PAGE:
too long. The technical hiccups and cor‘psing don't help either. Oh. and let hope Knowles has recently recovered from a cold. It not she'd be well advised to do something abOut her pitifully weak voice.

I'm not one of the 50-year-old women this show should appeal to. but even they must have been wishing the theatrical good fairies could rustle up something better than

this. iDaVie Archibaldi

from France. is no more striking than when removing her bra while hanging upside-down. (Donald Hutera'i

Fiona Knowles: ‘chronic comedy bypass’

Theatre Flawed 0 Poor


AKRAM KHAN Tramway, Glasgow. Tue 26—Thu 28 Apr.

an.) i‘i_>r*ori*‘et as tiae'tt .r‘ posterity-bran. trance as in the classical liitliait tititliticr‘ at kathak. (fails)! this xeal lie yum tuna Outstanding N:“.'.t‘i‘l‘lt‘7 .l‘.'..i'tt:; aria was nominated T\" a Sub.“ Bank firx

a'.'.air i. Pleximxs have tit-vii great and be}; touring like mad. llov. does he measure success? 'lt's great that people are recognising the work." he sa\,s. ‘But what excites me more is the curiosity of this language that I'm exploringf

This cveiiing of Khan's dances builds from five minutes la Channel ‘1 solo film) to a half-hour trio based on the freerfall experienced by pai'agliders. In between comes another solo. the small but sterling ‘l‘ix', set to a comm ssioned score by Nitin Sawhney. It was the latter piece t t; i helped put Khan. still in his rind—20s. on the map. But why dance? ‘Probably because I'm crap at everything else.' he says. ‘I come from an Asian background. My parents are quite liberal. but most expect you tr. be a doctor or an engineer or you're a failui'e.'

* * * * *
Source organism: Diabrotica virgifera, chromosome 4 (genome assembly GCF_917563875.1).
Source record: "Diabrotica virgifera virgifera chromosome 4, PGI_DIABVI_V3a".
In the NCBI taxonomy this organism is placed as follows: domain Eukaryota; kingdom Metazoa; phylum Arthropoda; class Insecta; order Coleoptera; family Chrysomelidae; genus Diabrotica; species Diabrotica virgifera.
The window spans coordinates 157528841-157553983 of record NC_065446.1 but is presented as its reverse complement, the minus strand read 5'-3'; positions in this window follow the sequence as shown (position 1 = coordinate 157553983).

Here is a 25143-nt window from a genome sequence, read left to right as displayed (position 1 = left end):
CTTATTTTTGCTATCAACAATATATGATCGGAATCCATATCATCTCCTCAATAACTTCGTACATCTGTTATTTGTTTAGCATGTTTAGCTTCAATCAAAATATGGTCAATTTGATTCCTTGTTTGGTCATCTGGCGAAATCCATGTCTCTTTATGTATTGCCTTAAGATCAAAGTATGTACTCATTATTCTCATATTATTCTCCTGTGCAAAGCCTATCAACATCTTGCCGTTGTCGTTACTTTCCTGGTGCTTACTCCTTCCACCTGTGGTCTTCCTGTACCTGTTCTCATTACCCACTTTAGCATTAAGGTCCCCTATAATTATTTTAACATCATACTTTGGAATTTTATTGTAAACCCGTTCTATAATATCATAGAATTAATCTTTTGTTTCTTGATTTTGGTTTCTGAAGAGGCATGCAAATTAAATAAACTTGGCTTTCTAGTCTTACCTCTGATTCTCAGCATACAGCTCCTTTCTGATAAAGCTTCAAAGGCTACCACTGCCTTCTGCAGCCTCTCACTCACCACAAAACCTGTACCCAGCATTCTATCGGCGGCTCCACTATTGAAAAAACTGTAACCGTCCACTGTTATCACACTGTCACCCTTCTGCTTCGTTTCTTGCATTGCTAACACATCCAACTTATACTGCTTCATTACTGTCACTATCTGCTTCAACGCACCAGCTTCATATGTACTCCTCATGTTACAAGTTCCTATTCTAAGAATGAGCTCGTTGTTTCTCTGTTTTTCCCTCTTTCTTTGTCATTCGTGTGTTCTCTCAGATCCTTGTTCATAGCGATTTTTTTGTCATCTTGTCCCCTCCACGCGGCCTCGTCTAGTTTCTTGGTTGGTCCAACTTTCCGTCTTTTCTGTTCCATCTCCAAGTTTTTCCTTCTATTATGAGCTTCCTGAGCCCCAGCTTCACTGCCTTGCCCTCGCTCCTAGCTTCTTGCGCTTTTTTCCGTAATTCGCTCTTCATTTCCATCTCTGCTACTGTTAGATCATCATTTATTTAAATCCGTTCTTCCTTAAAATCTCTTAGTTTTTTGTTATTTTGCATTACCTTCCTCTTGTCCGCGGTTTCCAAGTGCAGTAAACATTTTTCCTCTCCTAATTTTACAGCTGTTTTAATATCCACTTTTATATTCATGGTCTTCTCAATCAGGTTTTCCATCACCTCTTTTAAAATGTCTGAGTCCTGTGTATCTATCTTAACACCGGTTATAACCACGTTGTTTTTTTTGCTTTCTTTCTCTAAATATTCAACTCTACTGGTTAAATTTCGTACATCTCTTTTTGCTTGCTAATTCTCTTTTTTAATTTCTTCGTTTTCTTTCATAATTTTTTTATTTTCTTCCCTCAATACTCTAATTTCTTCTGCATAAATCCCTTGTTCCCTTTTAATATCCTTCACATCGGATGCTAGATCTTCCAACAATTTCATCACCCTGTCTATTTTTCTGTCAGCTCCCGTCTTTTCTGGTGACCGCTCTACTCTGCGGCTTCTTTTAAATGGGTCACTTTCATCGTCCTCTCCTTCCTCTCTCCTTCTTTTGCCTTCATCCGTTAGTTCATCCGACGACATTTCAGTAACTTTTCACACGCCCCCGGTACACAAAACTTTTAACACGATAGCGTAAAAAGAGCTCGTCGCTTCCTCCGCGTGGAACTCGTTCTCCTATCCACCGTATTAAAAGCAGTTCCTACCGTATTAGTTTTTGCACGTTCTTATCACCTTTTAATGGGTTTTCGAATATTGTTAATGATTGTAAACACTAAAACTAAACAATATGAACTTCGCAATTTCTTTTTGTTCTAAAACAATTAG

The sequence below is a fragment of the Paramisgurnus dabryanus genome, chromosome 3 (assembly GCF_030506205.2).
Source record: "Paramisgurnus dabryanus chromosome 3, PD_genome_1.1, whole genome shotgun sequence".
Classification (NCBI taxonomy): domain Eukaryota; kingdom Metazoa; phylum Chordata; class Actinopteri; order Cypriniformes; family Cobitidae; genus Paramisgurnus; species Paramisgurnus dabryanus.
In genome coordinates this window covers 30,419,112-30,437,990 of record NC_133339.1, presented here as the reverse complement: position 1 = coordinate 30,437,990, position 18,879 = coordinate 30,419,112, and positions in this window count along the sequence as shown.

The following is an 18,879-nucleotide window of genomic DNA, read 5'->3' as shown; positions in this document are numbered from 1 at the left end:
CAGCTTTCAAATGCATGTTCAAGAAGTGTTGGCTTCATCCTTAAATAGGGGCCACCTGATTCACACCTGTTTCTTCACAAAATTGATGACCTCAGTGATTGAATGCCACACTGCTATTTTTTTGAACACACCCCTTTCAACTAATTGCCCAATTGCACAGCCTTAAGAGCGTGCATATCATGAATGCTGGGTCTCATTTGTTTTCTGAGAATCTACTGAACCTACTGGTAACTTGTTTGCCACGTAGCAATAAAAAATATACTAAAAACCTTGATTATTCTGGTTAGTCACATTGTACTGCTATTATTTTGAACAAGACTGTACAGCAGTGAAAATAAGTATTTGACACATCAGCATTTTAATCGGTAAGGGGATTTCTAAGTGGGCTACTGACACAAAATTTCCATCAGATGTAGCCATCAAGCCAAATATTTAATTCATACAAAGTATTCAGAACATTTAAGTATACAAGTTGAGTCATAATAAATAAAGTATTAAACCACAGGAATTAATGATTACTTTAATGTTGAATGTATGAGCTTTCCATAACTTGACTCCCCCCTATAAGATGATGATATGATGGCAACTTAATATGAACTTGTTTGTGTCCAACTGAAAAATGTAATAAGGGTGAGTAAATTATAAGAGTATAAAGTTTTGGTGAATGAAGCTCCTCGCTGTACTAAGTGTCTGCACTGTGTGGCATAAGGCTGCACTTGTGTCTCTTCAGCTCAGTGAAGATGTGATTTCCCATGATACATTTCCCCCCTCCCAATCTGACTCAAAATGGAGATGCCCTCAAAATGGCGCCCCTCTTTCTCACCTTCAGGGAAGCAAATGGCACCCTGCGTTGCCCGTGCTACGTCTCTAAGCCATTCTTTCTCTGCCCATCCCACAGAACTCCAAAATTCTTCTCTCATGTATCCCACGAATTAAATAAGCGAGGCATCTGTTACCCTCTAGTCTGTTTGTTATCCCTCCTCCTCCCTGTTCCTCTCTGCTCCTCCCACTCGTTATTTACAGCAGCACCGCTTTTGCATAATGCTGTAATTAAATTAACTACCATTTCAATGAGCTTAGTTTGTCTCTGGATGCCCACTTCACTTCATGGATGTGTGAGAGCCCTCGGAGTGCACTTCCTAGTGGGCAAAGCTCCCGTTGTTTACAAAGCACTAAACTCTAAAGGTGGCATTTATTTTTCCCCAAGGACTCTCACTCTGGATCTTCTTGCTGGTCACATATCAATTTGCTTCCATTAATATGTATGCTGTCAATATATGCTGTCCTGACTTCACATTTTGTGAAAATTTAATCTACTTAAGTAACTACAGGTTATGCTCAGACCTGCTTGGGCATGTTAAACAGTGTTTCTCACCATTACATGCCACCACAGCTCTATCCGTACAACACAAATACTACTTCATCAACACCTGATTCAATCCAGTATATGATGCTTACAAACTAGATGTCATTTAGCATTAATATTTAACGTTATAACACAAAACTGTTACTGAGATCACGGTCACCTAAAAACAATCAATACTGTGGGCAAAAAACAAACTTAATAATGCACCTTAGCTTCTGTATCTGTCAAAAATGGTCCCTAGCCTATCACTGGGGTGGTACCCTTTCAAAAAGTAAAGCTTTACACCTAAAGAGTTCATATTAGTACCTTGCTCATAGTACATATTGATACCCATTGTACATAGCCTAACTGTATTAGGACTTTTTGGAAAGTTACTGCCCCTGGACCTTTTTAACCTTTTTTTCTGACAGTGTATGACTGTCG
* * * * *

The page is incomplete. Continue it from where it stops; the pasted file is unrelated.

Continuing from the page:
That's one thing Khan emphatically is not. s a performer he has a natural ability to render warm and Juicy what others might conduct as a dry. cool kinetic exercise. His choreography is based on a highly refined, yet intuitive. attraction of opposites. “I didn't make a conSCious deciSiori to put kathak and contemporary dance together,‘ he says. ‘l'm Just looking for a new vocabulary of movement that isn't contrived' iDonald Huteral

‘2—26 Ar; 2381 THE LIST 61